A guest blog by Thomas Wiecki, Lead Data Scientist, Quantopian
Earlier this year, we used DataRobot, a machine learning platform, to test a large number of preprocessing, imputation, and classifier combinations to predict out-of-sample performance. In this blog post, I’ll take some time to first explain the results from a unique data set assembled from strategies run on Quantopian. From these results, it became clear that while the Sharpe ratio of a backtest was a very weak predictor of the future performance of a trading strategy, we could instead use DataRobot to train a classifier on a variety of features to predict out-of-sample performance with much higher accuracy.
What is Backtesting?
Backtesting is ubiquitous in algorithmic trading. Quants run backtests to assess the merit of a strategy, academics publish papers showing phenomenal backtest results, and asset allocators at hedge funds take backtests into account when deciding where to deploy capital and who to hire. This makes sense if (and only if) a backtest is predictive of future performance. But is it?
This question is actually of critical importance to Quantopian. As we announced at QuantCon 2016, we have started to deploy some of our own capital to a select number of trading strategies. We found these algorithms by analyzing thousands of algorithms by using only pyfolio,our open source finance analysis library. As a data scientist, it is my job to come up with better (and more automatic) methods to identify promising trading algorithms.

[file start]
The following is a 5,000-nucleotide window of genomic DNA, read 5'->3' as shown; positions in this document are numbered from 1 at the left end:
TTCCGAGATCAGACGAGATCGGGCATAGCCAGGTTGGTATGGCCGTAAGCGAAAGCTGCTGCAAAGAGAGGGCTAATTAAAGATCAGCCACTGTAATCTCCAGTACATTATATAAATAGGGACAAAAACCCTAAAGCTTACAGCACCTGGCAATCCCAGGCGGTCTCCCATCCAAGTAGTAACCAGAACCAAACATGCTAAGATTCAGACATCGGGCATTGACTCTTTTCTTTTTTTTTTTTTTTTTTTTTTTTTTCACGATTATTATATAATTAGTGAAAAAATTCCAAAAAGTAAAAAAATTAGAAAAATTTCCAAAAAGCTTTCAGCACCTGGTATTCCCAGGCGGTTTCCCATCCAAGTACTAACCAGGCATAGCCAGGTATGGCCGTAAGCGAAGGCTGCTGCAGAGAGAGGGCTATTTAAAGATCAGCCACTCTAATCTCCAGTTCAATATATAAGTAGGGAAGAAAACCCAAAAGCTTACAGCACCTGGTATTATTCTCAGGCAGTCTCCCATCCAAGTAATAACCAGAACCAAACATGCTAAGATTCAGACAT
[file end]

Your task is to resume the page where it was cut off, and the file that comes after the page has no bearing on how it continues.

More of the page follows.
What makes this possible (and a whole lot of fun) is that we have access to a unique dataset of millions of backtests being run on the Quantopian platform. While our terms-of-use prohibit us from looking at code, we do know when code was last edited. Knowing this, we can rerun the strategy up until yesterday and evaluate how the strategy continued to perform after the last code, meaning how it performed on data the quant did not have access to at the time of writing the code. Using this approach, we were able to assemble a data set of 888 strategies based on various criteria with at least 6 months of out-of-sample data.
The first thing I looked at was how predictive the backtest or in-sample (IS) Sharpe ratio was of the out-of-sample (OOS) Sharpe ratio:
With a disappointing R²=0.02, this shows that we can’t learn much about how well a strategy will continue to perform from a backtest. This is a real problem and might cause us to throw our hands in the air and give up. Instead, we wondered if perhaps all the other information we have about an algorithm (like other performance metrics, or position and transactions statistics) would allow us to do a better job.
Using Machine Learning to Predict Out-Of-Sample Performance
Our team created 58 features based on backtest results, including:
- Tail-ratio (the 95th percentile divided by the 5th percentile of the daily returns distribution)
- Average monthly turnover, how many backtests a user ran (which is indicative of overfitting)
- The minimum, maximum and standard deviation of the rolling Sharpe ratio
- ...and many more (for a full list, see our SSRN manuscript ).